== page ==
The barbell hip thrust is a phenomenal exercise for improving the strength and development of the glutes, and the overall function and health of the entire body. While this exercise also strengthens the quads and hamstrings to some degree, the glutes will obtain the majority of the benefits. Strong glutes matter!!
A barbell should be used for this weighted hip thrust. A traditional barbell may be used. To increase the resistance, lifters may add weight plates to each side. If lifters are going to be using less than 135 lbs (barbell + 45 lb plates), larger bumper plates work the best as the smaller size of the lighter plates can make sliding the legs under the bar and placing the barbell in the hip crease fairly challenging. If lifters are using less than 135 lbs, they might require some assistance during the initial set-up and with the removal of the barbell. Some gyms have fixed weight barbells which are shorter than a traditional barbell and the resistance is not adjustable. These fixed weight barbells often increase in resistance by 5-10 pounds (50 lbs, 55 lbs, 60 lbs, 65 lbs, and so on). A bench, box, step, or actual hip thrust bench should be used. For shorter lifters, a lower bench/box/step works best. Lifters can make the hip thrust more comfortable by using a squat pad (wraps around the barbell), or using a foam pad, folded towel/sweatshirt, or other type of padding.
Beginners should start out with bodyweight hip thrusts and should master the form and mechanics. Once this has been accomplished, they can start out with just the barbell as resistance.
Intermediate lifters should start out with a barbell and low to medium resistance. If this feels too easy, additional resistance can be used. If the focus of the workout is the glutes, intermediate lifters should place the barbell hip thrust exercise somewhere in the beginning of the workout. If a full body workout is being performed, the barbell hip thrust should be paired with an upper body pushing or pulling exercise. It can also be used at the end of the workout as a glute burner, and if this is the case, a lower weight and higher reps should be used. Intermediate lifters might perform 2-4 sets of 6-12 reps of the barbell hip thrust, or can do up to 25 reps if the exercise is being used to torch the glutes at the end of the workout.
Women who are comfortable with the barbell hip thrust may choose to use additional resistance. You can also make the exercise more challenging by pausing for a longer time at the top of the lift and really challenging the glutes concentrically, or performing negatives and lowering in 3-5 seconds, and really challenging the glutes eccentrically. You can also place a resistance band above and below the knees when you are performing this exercise, and should press your knees out against the bands for additional resistance. You can also add chains in addition to the bands, or you can perform any of the above options while using a single leg.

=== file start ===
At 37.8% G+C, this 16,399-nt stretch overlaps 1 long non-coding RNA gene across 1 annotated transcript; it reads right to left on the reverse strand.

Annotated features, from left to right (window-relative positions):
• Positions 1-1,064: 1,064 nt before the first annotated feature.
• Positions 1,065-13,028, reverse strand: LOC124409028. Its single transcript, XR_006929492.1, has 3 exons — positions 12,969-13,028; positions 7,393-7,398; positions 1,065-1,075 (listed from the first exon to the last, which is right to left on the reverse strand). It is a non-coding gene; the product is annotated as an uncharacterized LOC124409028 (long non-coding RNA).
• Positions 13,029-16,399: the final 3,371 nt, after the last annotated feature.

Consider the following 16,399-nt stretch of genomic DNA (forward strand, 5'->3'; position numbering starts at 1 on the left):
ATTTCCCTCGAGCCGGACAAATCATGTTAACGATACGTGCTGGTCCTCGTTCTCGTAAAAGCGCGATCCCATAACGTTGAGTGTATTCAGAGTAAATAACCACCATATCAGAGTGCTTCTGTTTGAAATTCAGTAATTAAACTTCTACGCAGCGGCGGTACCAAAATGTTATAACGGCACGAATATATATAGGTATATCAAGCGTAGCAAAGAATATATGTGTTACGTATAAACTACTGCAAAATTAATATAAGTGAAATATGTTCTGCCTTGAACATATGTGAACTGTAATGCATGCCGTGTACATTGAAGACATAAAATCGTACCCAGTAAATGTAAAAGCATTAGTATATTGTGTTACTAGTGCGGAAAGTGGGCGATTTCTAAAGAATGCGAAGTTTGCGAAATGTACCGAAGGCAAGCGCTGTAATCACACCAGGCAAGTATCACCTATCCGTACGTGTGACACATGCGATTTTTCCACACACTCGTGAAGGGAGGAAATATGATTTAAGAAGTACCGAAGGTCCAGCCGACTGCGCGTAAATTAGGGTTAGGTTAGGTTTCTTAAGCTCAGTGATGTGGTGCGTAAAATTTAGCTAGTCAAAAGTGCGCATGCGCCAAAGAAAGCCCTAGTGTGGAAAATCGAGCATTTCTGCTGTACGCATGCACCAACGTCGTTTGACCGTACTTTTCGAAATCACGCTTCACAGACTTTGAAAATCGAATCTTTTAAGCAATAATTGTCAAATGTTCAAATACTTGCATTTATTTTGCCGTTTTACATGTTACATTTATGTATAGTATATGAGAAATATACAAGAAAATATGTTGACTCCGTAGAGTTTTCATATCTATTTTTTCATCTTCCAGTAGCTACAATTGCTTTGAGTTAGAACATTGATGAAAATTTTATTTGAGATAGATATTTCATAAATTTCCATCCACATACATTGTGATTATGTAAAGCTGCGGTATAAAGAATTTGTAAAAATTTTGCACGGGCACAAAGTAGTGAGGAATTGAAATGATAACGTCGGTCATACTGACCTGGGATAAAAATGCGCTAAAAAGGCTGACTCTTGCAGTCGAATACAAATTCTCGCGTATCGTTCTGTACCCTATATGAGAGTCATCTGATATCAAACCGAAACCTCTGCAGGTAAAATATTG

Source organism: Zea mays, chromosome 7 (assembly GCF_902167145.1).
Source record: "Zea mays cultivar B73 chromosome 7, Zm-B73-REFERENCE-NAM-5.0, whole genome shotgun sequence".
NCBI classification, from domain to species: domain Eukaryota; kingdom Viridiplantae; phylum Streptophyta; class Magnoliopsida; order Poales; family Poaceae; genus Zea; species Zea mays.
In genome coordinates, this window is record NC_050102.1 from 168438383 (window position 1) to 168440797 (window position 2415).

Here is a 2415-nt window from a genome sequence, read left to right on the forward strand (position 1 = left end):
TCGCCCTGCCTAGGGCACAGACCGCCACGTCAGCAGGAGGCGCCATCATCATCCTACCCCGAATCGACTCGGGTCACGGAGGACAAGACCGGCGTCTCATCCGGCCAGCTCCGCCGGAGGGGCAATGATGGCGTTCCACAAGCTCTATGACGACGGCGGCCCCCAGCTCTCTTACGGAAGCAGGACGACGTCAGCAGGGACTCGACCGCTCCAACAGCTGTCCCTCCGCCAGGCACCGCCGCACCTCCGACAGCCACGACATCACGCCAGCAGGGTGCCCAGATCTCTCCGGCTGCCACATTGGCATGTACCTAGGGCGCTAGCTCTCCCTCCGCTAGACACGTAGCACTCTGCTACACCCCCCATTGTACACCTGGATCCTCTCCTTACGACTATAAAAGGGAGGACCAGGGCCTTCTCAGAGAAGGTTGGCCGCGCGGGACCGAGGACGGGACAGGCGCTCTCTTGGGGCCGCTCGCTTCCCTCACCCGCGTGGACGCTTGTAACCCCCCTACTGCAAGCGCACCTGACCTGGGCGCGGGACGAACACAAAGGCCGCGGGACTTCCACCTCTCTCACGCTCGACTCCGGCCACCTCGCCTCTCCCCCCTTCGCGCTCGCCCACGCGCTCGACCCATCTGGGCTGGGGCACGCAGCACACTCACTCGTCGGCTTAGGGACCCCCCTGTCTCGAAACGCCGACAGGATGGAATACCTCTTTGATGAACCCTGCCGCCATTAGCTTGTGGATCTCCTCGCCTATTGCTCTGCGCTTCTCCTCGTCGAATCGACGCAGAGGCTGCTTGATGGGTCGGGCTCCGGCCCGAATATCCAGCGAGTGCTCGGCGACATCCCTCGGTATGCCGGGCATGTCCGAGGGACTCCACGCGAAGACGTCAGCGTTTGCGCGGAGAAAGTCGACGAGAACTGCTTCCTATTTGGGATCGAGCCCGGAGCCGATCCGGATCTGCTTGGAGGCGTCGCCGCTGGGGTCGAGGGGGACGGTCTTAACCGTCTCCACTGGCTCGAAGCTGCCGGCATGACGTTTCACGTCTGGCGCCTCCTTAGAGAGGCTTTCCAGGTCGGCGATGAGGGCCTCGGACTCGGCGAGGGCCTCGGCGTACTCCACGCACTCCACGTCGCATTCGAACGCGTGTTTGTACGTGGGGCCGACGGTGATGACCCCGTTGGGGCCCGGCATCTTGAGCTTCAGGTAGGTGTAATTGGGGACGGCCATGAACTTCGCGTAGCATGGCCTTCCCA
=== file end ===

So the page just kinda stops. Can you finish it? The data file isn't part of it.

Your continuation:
How a woman chooses to use a barbell hip thrust is highly dependent on her overall technical ability and experience, how much weight is being used, the set/rep scheme used, where it falls in the workout, what it's paired with, and what the rest periods are. In general barbell hip thrusts can be used to do any or all of the following:
So you’ve seen the body weight glute bridge, you’ve seen the different variations of the bodyweight hip thrust and the hip thrust with the chains and bands. Now I am going to demonstrate the granddaddy of all glute exercises: the barbell hip thrust, and you need to listen to this one because my hips don't lie. My videographer made me say that, sorry about that!
You’re going to get underneath here, you are going to roll it right up to your hips. Now for some people doing a barbell hip thrust can be painful on their hips so you are welcome to roll up a yoga mat or sweatshirt or something to give you a little bit of padding. Then, again, since I'm tall I can sit all the way on the ground and still have my shoulder blades and upper back on the bench. You might need to be lifted a little bit off the ground. My elbows and upper back are on the bench my hands are on the bar just to steady it a little bit. You are going to need to make sure you are very square and very aligned underneath the bar. Before I start, I am going to to take a big deep breath through my nose, blow all my air out through my mouth and brace my core, drive through my heels and squeeze my glutes. Hang out at the top for a second, then come back down. I am going to stay nice and braced all the time.
My entire body should move as a unit - I'm not throwing my head back, I'm not hyper extending my spine, I’m keeping everything nice and neutral and my ribs down the whole time.
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